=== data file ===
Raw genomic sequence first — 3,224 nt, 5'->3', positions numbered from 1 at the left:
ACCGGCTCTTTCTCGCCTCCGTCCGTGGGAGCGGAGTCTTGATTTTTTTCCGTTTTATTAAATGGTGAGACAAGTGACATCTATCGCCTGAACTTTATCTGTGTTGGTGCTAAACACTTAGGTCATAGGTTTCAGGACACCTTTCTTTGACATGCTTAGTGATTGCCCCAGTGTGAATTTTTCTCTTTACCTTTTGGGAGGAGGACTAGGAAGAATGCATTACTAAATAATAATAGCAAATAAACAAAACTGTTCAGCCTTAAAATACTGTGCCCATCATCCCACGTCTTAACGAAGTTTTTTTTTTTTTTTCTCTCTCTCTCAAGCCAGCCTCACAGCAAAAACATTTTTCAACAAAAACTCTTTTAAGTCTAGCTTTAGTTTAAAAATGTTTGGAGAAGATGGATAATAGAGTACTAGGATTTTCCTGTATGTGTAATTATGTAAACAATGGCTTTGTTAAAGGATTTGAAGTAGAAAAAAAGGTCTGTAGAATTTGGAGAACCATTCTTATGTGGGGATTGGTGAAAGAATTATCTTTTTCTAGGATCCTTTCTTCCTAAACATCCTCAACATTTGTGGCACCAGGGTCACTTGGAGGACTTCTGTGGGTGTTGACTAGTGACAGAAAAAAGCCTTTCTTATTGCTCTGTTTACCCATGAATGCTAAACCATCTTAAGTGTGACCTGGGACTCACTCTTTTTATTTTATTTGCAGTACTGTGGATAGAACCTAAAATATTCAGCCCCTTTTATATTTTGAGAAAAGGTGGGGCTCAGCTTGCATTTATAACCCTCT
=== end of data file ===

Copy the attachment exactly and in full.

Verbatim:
Raw genomic sequence first — 3,224 nt, 5'->3', positions numbered from 1 at the left:
ACCGGCTCTTTCTCGCCTCCGTCCGTGGGAGCGGAGTCTTGATTTTTTTCCGTTTTATTAAATGGTGAGACAAGTGACATCTATCGCCTGAACTTTATCTGTGTTGGTGCTAAACACTTAGGTCATAGGTTTCAGGACACCTTTCTTTGACATGCTTAGTGATTGCCCCAGTGTGAATTTTTCTCTTTACCTTTTGGGAGGAGGACTAGGAAGAATGCATTACTAAATAATAATAGCAAATAAACAAAACTGTTCAGCCTTAAAATACTGTGCCCATCATCCCACGTCTTAACGAAGTTTTTTTTTTTTTTTCTCTCTCTCTCAAGCCAGCCTCACAGCAAAAACATTTTTCAACAAAAACTCTTTTAAGTCTAGCTTTAGTTTAAAAATGTTTGGAGAAGATGGATAATAGAGTACTAGGATTTTCCTGTATGTGTAATTATGTAAACAATGGCTTTGTTAAAGGATTTGAAGTAGAAAAAAAGGTCTGTAGAATTTGGAGAACCATTCTTATGTGGGGATTGGTGAAAGAATTATCTTTTTCTAGGATCCTTTCTTCCTAAACATCCTCAACATTTGTGGCACCAGGGTCACTTGGAGGACTTCTGTGGGTGTTGACTAGTGACAGAAAAAAGCCTTTCTTATTGCTCTGTTTACCCATGAATGCTAAACCATCTTAAGTGTGACCTGGGACTCACTCTTTTTATTTTATTTGCAGTACTGTGGATAGAACCTAAAATATTCAGCCCCTTTTATATTTTGAGAAAAGGTGGGGCTCAGCTTGCATTTATAACCCTCT